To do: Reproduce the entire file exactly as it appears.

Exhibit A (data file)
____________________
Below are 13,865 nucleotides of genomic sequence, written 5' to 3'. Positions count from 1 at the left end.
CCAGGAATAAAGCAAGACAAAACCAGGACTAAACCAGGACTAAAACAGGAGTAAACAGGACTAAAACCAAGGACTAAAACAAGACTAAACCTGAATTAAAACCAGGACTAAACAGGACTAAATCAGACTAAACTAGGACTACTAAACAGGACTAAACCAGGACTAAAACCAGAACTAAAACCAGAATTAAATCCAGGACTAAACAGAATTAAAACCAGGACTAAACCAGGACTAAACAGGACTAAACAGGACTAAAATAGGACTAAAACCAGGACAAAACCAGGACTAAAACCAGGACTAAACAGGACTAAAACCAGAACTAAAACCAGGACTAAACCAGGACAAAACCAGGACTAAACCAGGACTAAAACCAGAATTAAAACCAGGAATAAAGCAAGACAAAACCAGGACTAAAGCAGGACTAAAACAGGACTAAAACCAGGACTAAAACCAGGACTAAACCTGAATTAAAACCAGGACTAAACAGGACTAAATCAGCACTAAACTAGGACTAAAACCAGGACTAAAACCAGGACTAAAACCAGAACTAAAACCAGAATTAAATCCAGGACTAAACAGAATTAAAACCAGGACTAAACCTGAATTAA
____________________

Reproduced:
Below are 13,865 nucleotides of genomic sequence, written 5' to 3'. Positions count from 1 at the left end.
CCAGGAATAAAGCAAGACAAAACCAGGACTAAACCAGGACTAAAACAGGAGTAAACAGGACTAAAACCAAGGACTAAAACAAGACTAAACCTGAATTAAAACCAGGACTAAACAGGACTAAATCAGACTAAACTAGGACTACTAAACAGGACTAAACCAGGACTAAAACCAGAACTAAAACCAGAATTAAATCCAGGACTAAACAGAATTAAAACCAGGACTAAACCAGGACTAAACAGGACTAAACAGGACTAAAATAGGACTAAAACCAGGACAAAACCAGGACTAAAACCAGGACTAAACAGGACTAAAACCAGAACTAAAACCAGGACTAAACCAGGACAAAACCAGGACTAAACCAGGACTAAAACCAGAATTAAAACCAGGAATAAAGCAAGACAAAACCAGGACTAAAGCAGGACTAAAACAGGACTAAAACCAGGACTAAAACCAGGACTAAACCTGAATTAAAACCAGGACTAAACAGGACTAAATCAGCACTAAACTAGGACTAAAACCAGGACTAAAACCAGGACTAAAACCAGAACTAAAACCAGAATTAAATCCAGGACTAAACAGAATTAAAACCAGGACTAAACCTGAATTAA